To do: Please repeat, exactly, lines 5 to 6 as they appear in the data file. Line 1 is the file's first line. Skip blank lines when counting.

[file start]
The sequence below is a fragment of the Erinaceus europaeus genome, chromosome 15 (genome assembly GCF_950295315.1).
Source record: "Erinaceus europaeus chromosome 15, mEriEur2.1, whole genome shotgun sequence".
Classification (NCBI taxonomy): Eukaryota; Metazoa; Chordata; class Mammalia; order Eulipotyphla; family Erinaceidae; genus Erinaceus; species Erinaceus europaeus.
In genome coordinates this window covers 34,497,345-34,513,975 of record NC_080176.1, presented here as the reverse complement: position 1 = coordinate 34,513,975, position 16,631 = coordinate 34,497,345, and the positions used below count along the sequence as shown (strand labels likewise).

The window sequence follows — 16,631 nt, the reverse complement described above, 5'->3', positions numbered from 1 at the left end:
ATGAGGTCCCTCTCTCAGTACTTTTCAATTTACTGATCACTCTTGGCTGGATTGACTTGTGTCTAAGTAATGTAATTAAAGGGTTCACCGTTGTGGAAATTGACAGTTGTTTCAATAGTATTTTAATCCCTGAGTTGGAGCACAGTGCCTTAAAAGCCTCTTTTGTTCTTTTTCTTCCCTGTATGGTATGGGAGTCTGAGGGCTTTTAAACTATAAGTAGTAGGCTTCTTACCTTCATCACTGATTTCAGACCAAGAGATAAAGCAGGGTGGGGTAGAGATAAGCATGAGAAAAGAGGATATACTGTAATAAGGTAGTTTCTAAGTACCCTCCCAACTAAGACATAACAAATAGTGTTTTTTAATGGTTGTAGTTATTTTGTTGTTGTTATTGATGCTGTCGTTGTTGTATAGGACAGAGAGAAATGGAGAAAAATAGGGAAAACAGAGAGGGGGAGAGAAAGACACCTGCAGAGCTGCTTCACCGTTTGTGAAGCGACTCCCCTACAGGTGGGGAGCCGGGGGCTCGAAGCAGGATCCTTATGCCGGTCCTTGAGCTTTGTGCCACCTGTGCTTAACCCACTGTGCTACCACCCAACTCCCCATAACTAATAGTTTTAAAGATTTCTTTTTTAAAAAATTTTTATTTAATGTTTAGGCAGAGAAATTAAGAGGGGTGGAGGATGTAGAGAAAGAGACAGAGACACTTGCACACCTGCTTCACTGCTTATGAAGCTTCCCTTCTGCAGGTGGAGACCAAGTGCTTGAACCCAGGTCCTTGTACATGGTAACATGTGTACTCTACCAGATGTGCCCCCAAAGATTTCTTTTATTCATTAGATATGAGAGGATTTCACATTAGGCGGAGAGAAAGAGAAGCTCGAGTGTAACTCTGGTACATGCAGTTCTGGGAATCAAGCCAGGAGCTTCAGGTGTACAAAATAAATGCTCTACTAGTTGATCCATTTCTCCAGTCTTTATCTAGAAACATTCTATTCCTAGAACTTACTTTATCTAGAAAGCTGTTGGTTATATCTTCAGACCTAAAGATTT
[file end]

The window sequence follows — 16,631 nt, the reverse complement described above, 5'->3', positions numbered from 1 at the left end:
ATGAGGTCCCTCTCTCAGTACTTTTCAATTTACTGATCACTCTTGGCTGGATTGACTTGTGTCTAAGTAATGTAATTAAAGGGTTCACCGTTGTGGAAATTGACAGTTGTTTCAATAGTATTTTAATCCCTGAGTTGGAGCACAGTGCCTTAAAAGCCTCTTTTGTTCTTTTTCTTCCCTGTATGGTATGGGAGTCTGAGGGCTTTTAAACTATAAGTAGTAGGCTTCTTACCTTCATCACTGATTTCAGACCAAGAGATAAAGCAGGGTGGGGTAGAGATAAGCATGAGAAAAGAGGATATACTGTAATAAGGTAGTTTCTAAGTACCCTCCCAACTAAGACATAACAAATAGTGTTTTTTAATGGTTGTAGTTATTTTGTTGTTGTTATTGATGCTGTCGTTGTTGTATAGGACAGAGAGAAATGGAGAAAAATAGGGAAAACAGAGAGGGGGAGAGAAAGACACCTGCAGAGCTGCTTCACCGTTTGTGAAGCGACTCCCCTACAGGTGGGGAGCCGGGGGCTCGAAGCAGGATCCTTATGCCGGTCCTTGAGCTTTGTGCCACCTGTGCTTAACCCACTGTGCTACCACCCAACTCCCCATAACTAATAGTTTTAAAGATTTCTTTTTTAAAAAATTTTTATTTAATGTTTAGGCAGAGAAATTAAGAGGGGTGGAGGATGTAGAGAAAGAGACAGAGACACTTGCACACCTGCTTCACTGCTTATGAAGCTTCCCTTCTGCAGGTGGAGACCAAGTGCTTGAACCCAGGTCCTTGTACATGGTAACATGTGTACTCTACCAGATGTGCCCCCAAAGATTTCTTTTATTCATTAGATATGAGAGGATTTCACATTAGGCGGAGAGAAAGAGAAGCTCGAGTGTAACTCTGGTACATGCAGTTCTGGGAATCAAGCCAGGAGCTTCAGGTGTACAAAATAAATGCTCTACTAGTTGATCCATTTCTCCAGTCTTTATCTAGAAACATTCTATTCCTAGAACTTACTTTATCTAGAAAGCTGTTGGTTATATCTTCAGACCTAAAGATTT